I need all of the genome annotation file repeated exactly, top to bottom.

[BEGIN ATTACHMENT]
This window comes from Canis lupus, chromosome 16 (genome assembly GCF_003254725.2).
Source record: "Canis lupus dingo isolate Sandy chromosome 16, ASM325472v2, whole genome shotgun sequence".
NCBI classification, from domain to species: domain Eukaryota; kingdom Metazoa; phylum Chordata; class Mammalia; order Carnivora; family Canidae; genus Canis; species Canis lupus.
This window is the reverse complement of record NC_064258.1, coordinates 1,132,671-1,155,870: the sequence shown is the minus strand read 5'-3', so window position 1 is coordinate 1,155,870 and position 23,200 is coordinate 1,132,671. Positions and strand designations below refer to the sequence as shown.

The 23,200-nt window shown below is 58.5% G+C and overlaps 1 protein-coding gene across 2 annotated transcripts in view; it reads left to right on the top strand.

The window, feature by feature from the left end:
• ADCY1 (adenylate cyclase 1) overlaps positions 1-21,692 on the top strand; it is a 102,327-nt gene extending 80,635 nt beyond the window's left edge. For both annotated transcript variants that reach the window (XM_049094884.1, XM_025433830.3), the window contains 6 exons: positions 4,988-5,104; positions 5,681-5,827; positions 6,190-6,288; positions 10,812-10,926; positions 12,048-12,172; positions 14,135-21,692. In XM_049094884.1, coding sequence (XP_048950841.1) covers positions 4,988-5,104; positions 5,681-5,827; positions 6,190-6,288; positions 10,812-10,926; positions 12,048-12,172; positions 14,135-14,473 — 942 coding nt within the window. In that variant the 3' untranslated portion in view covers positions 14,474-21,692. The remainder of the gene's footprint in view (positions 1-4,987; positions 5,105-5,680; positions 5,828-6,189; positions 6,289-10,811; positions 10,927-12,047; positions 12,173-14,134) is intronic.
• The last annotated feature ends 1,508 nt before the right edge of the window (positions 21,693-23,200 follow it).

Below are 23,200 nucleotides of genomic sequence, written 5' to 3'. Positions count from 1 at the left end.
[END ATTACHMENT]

This window comes from Canis lupus, chromosome 16 (genome assembly GCF_003254725.2).
Source record: "Canis lupus dingo isolate Sandy chromosome 16, ASM325472v2, whole genome shotgun sequence".
NCBI classification, from domain to species: domain Eukaryota; kingdom Metazoa; phylum Chordata; class Mammalia; order Carnivora; family Canidae; genus Canis; species Canis lupus.
This window is the reverse complement of record NC_064258.1, coordinates 1,132,671-1,155,870: the sequence shown is the minus strand read 5'-3', so window position 1 is coordinate 1,155,870 and position 23,200 is coordinate 1,132,671. Positions and strand designations below refer to the sequence as shown.

The 23,200-nt window shown below is 58.5% G+C and overlaps 1 protein-coding gene across 2 annotated transcripts in view; it reads left to right on the top strand.

The window, feature by feature from the left end:
• ADCY1 (adenylate cyclase 1) overlaps positions 1-21,692 on the top strand; it is a 102,327-nt gene extending 80,635 nt beyond the window's left edge. For both annotated transcript variants that reach the window (XM_049094884.1, XM_025433830.3), the window contains 6 exons: positions 4,988-5,104; positions 5,681-5,827; positions 6,190-6,288; positions 10,812-10,926; positions 12,048-12,172; positions 14,135-21,692. In XM_049094884.1, coding sequence (XP_048950841.1) covers positions 4,988-5,104; positions 5,681-5,827; positions 6,190-6,288; positions 10,812-10,926; positions 12,048-12,172; positions 14,135-14,473 — 942 coding nt within the window. In that variant the 3' untranslated portion in view covers positions 14,474-21,692. The remainder of the gene's footprint in view (positions 1-4,987; positions 5,105-5,680; positions 5,828-6,189; positions 6,289-10,811; positions 10,927-12,047; positions 12,173-14,134) is intronic.
• The last annotated feature ends 1,508 nt before the right edge of the window (positions 21,693-23,200 follow it).

Below are 23,200 nucleotides of genomic sequence, written 5' to 3'. Positions count from 1 at the left end.